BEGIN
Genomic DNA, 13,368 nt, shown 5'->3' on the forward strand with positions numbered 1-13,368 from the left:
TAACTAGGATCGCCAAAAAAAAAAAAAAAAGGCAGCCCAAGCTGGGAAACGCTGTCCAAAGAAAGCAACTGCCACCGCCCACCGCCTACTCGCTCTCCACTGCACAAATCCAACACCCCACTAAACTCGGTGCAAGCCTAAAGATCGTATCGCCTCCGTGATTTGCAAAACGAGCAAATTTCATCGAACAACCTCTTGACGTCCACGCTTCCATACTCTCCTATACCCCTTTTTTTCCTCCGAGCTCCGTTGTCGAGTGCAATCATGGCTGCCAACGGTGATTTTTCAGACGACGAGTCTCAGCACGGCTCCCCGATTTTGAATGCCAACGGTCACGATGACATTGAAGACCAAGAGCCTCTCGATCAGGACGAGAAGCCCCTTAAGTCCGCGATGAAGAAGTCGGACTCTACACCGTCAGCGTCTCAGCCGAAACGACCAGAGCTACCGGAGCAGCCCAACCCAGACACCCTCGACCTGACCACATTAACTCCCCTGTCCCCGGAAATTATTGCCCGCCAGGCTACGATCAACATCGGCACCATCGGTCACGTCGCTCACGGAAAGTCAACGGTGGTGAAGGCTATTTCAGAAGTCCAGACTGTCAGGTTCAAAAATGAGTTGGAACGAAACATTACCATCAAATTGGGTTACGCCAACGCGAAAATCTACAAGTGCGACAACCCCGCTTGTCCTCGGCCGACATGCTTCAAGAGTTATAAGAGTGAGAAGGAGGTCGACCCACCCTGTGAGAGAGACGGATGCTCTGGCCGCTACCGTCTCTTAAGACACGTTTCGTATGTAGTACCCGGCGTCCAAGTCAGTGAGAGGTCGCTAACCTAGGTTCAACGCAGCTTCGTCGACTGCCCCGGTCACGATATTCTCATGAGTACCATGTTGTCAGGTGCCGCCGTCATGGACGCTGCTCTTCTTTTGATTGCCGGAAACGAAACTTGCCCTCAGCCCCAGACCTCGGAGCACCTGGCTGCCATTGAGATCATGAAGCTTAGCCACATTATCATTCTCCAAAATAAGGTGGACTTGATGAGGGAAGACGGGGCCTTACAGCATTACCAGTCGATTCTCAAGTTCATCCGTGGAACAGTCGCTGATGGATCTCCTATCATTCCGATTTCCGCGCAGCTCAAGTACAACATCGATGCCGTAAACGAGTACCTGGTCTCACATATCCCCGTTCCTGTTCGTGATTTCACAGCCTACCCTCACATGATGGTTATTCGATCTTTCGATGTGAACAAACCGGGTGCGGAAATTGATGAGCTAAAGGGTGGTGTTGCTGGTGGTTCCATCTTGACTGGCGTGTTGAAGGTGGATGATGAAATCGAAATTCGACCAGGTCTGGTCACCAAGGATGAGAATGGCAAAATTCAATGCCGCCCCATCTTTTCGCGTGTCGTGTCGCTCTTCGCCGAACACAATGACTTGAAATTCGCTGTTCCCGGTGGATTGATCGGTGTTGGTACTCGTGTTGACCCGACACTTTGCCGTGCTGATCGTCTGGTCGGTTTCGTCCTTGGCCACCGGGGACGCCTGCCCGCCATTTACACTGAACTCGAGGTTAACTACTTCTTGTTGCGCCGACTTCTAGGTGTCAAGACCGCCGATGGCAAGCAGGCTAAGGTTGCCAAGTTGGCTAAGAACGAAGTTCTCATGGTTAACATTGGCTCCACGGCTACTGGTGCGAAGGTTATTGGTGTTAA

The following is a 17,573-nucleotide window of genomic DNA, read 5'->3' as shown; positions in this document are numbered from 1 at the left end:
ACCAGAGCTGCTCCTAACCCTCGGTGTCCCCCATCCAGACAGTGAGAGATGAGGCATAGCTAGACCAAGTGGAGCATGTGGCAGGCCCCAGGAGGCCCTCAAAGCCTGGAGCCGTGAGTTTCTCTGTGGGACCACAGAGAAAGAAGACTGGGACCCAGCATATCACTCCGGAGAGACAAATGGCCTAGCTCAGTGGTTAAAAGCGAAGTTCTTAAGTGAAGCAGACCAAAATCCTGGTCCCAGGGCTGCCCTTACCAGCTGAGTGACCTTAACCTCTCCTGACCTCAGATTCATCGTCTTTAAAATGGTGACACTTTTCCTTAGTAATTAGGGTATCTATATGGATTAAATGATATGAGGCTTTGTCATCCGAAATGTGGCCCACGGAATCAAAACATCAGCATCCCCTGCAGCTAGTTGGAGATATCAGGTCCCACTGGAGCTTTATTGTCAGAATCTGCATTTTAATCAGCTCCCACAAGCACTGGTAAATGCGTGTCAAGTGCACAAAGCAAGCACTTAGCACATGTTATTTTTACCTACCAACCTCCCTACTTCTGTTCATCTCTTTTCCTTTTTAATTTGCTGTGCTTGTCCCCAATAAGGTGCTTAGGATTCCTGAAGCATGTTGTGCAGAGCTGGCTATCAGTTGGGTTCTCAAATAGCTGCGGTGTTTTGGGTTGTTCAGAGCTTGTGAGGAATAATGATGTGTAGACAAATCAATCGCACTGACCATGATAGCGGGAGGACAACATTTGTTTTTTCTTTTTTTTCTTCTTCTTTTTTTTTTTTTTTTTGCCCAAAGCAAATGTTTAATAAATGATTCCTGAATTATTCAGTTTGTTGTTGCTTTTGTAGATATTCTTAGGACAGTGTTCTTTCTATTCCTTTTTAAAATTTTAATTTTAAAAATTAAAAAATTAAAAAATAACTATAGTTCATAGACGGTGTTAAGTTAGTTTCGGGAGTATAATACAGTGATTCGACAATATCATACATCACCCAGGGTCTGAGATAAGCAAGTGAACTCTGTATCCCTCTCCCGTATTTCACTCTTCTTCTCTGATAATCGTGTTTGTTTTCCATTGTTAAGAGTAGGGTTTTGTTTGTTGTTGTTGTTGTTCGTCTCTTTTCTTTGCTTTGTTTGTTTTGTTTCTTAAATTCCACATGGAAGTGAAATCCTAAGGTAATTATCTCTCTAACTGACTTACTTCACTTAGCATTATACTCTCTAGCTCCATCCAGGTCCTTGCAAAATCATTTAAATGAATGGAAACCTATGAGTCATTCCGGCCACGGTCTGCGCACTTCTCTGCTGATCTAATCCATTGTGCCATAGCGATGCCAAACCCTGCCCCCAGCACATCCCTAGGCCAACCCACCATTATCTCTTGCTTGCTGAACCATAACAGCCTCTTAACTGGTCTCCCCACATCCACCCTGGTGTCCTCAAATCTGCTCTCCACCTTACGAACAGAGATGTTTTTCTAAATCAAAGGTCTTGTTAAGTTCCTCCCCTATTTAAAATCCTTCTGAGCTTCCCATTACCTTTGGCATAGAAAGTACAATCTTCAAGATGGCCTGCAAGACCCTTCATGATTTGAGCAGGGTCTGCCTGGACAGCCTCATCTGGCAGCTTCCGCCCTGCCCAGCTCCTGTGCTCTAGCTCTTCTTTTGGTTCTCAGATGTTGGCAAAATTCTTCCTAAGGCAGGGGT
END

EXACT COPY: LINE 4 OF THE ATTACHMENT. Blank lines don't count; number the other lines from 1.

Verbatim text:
ACCAGAGCTGCTCCTAACCCTCGGTGTCCCCCATCCAGACAGTGAGAGATGAGGCATAGCTAGACCAAGTGGAGCATGTGGCAGGCCCCAGGAGGCCCTCAAAGCCTGGAGCCGTGAGTTTCTCTGTGGGACCACAGAGAAAGAAGACTGGGACCCAGCATATCACTCCGGAGAGACAAATGGCCTAGCTCAGTGGTTAAAAGCGAAGTTCTTAAGTGAAGCAGACCAAAATCCTGGTCCCAGGGCTGCCCTTACCAGCTGAGTGACCTTAACCTCTCCTGACCTCAGATTCATCGTCTTTAAAATGGTGACACTTTTCCTTAGTAATTAGGGTATCTATATGGATTAAATGATATGAGGCTTTGTCATCCGAAATGTGGCCCACGGAATCAAAACATCAGCATCCCCTGCAGCTAGTTGGAGATATCAGGTCCCACTGGAGCTTTATTGTCAGAATCTGCATTTTAATCAGCTCCCACAAGCACTGGTAAATGCGTGTCAAGTGCACAAAGCAAGCACTTAGCACATGTTATTTTTACCTACCAACCTCCCTACTTCTGTTCATCTCTTTTCCTTTTTAATTTGCTGTGCTTGTCCCCAATAAGGTGCTTAGGATTCCTGAAGCATGTTGTGCAGAGCTGGCTATCAGTTGGGTTCTCAAATAGCTGCGGTGTTTTGGGTTGTTCAGAGCTTGTGAGGAATAATGATGTGTAGACAAATCAATCGCACTGACCATGATAGCGGGAGGACAACATTTGTTTTTTCTTTTTTTTCTTCTTCTTTTTTTTTTTTTTTTTGCCCAAAGCAAATGTTTAATAAATGATTCCTGAATTATTCAGTTTGTTGTTGCTTTTGTAGATATTCTTAGGACAGTGTTCTTTCTATTCCTTTTTAAAATTTTAATTTTAAAAATTAAAAAATTAAAAAATAACTATAGTTCATAGACGGTGTTAAGTTAGTTTCGGGAGTATAATACAGTGATTCGACAATATCATACATCACCCAGGGTCTGAGATAAGCAAGTGAACTCTGTATCCCTCTCCCGTATTTCACTCTTCTTCTCTGATAATCGTGTTTGTTTTCCATTGTTAAGAGTAGGGTTTTGTTTGTTGTTGTTGTTGTTCGTCTCTTTTCTTTGCTTTGTTTGTTTTGTTTCTTAAATTCCACATGGAAGTGAAATCCTAAGGTAATTATCTCTCTAACTGACTTACTTCACTTAGCATTATACTCTCTAGCTCCATCCAGGTCCTTGCAAAATCATTTAAATGAATGGAAACCTATGAGTCATTCCGGCCACGGTCTGCGCACTTCTCTGCTGATCTAATCCATTGTGCCATAGCGATGCCAAACCCTGCCCCCAGCACATCCCTAGGCCAACCCACCATTATCTCTTGCTTGCTGAACCATAACAGCCTCTTAACTGGTCTCCCCACATCCACCCTGGTGTCCTCAAATCTGCTCTCCACCTTACGAACAGAGATGTTTTTCTAAATCAAAGGTCTTGTTAAGTTCCTCCCCTATTTAAAATCCTTCTGAGCTTCCCATTACCTTTGGCATAGAAAGTACAATCTTCAAGATGGCCTGCAAGACCCTTCATGATTTGAGCAGGGTCTGCCTGGACAGCCTCATCTGGCAGCTTCCGCCCTGCCCAGCTCCTGTGCTCTAGCTCTTCTTTTGGTTCTCAGATGTTGGCAAAATTCTTCCTAAGGCAGGGGT